“Colour blind” is the wrong expression. Very few people are totally colour blind, but quite a few people have a colour vision deficiency. In fact in most developed countries 8% of men and 0.4% of women have a colour vision deficiency, about half of whom have a severe deficiency and half a mild one.
Colour is important in medicine. Medical practitioners need to be able to see the redness of rashes, the yellowness of jaundice, and the blueness and purple when the patient is cyanosed, the pallor of anaemia and shock, and the colours of the healthy body. They need to be able see fresh blood in stools, vomit and sputum, the stains that differentiate cells in histology, and the colour codes used in hospitals and in specialised medical instruments.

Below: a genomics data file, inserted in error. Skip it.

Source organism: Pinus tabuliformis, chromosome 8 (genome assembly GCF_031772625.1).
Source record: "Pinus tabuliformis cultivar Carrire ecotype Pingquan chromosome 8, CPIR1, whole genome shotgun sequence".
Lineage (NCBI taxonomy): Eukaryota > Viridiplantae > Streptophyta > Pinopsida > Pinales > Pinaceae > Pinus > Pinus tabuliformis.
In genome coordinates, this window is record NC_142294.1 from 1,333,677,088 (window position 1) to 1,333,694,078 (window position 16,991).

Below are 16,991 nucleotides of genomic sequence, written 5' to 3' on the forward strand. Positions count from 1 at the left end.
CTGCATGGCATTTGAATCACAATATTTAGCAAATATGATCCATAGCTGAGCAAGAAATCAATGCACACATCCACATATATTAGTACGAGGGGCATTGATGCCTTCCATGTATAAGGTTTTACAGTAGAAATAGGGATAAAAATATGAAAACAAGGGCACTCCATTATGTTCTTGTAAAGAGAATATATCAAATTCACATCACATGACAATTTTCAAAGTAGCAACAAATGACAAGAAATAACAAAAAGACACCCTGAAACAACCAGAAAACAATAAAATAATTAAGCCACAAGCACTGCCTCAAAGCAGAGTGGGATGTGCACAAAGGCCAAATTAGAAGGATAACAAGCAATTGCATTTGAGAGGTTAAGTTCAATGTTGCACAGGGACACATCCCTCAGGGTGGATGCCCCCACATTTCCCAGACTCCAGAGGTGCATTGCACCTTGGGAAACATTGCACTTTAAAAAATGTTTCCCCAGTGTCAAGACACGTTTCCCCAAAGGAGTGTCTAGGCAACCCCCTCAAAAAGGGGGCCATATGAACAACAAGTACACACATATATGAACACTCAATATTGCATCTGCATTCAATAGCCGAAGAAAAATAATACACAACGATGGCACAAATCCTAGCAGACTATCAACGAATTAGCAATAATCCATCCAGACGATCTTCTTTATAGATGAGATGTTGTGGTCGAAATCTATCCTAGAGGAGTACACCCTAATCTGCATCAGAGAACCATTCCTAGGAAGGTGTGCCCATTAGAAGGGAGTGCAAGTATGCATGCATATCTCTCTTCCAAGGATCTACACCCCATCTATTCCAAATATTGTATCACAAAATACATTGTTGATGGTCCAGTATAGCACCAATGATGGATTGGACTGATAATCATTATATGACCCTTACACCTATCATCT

It is well established that medical practitioners who have colour vision deficiency have some problems when diagnosis and care of patients depends on recognising colours. It should also be realised that the colour blind doctor may not always notice that something has been missed because of an inability to perceive the colour of a clinical sign.
This site is designed to provide information for medical practitioners, medical students and prospective medical students who have colour vision deficiency.
Some key issues
• How do I find out if I have colour vision deficiency? How is colour vision deficiency diagnosed, what tests are used, what do the tests mean? Is your colour vision deficiency mild or severe?
• Find out more about colour vision deficiency. There are 7 different kinds, some severe, some mild.
• Problems doctors and medical students have in their work because of their colour vision deficiency.
• I am colour blind. Should I study medicine? Can I get into a medical course?
• Is there treatment for abnormal colour vision?
• Tips for the colour blind doctor and medical student.